There's a good deal of logic to all that. But logic doesn't build great products. In fact, logic can get in the way of building them. Microsoft used a certain kind of business logic when it designed and built Windows 8, for example. It figured that it could use Windows as a way to jump-start its struggling phone and tablet strategy. The idea was to have Windows 8 have the same interface as Microsoft's phones and tablets. In that way, people would get used to the interface, and then want to buy Microsoft's phones and tablets because they used the same interface.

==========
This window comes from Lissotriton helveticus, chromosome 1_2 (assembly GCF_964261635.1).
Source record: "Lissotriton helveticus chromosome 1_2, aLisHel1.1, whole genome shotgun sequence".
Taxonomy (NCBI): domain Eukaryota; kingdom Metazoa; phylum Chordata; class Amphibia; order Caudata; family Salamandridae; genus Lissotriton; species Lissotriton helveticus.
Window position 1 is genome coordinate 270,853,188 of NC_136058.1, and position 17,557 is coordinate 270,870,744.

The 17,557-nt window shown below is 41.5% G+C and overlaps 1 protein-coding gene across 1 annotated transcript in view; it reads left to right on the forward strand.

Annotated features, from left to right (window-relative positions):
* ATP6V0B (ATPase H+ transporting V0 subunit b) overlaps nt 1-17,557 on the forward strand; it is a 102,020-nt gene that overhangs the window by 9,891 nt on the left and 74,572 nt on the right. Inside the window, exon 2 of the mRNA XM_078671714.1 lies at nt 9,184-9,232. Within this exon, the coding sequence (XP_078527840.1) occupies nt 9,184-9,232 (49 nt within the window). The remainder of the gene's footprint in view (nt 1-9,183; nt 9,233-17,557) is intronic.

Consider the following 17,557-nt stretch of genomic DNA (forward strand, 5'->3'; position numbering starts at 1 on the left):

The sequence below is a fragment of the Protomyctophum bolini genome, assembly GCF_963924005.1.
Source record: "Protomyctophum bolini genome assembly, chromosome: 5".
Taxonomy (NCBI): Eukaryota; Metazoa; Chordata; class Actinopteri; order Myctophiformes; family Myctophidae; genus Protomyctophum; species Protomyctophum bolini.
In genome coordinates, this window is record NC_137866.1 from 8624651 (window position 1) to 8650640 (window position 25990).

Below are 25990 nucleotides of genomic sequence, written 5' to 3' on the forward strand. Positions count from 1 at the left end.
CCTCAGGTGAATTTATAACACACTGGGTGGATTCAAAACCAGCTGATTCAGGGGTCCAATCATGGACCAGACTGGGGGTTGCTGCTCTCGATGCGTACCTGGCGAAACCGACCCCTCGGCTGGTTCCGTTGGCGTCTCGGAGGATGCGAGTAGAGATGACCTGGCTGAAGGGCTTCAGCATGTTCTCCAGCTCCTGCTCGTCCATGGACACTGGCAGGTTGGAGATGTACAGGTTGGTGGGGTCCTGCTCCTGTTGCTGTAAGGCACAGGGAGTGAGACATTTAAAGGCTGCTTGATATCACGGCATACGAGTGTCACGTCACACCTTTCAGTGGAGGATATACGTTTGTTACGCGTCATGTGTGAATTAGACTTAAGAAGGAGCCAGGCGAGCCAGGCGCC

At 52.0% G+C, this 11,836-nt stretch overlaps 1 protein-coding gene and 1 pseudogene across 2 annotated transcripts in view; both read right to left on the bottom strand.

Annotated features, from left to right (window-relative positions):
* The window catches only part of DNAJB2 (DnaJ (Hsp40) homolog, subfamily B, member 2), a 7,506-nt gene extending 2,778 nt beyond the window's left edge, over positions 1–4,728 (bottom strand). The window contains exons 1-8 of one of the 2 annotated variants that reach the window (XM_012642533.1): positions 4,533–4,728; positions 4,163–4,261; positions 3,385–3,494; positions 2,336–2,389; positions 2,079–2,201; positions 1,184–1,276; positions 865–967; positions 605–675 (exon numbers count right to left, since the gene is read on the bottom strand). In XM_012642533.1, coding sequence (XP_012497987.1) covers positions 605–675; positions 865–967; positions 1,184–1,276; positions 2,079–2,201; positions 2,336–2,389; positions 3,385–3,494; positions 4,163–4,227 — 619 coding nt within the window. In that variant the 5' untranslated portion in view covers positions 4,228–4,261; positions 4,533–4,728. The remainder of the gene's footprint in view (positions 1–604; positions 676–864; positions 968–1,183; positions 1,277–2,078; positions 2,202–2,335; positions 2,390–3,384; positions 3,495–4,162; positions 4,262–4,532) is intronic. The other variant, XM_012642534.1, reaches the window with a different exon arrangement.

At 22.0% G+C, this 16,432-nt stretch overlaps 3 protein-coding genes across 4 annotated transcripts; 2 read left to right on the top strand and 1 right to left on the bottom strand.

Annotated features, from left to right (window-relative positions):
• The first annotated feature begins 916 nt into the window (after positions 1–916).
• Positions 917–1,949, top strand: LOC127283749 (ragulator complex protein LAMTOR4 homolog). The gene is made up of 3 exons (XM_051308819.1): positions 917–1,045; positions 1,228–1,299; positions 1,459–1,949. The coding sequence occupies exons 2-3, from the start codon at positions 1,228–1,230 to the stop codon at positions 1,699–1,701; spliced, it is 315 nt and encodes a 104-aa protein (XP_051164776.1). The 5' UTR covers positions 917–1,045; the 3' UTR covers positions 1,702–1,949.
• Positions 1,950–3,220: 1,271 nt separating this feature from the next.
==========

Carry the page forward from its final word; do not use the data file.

Things didn't turn out quite that way, for a simple reason: Windows 8 is a kludge, an unsuccessful Rube Goldberg mashup of a traditional operating system and a mobile operating system. It simply isn't a great product, or even a particularly good one.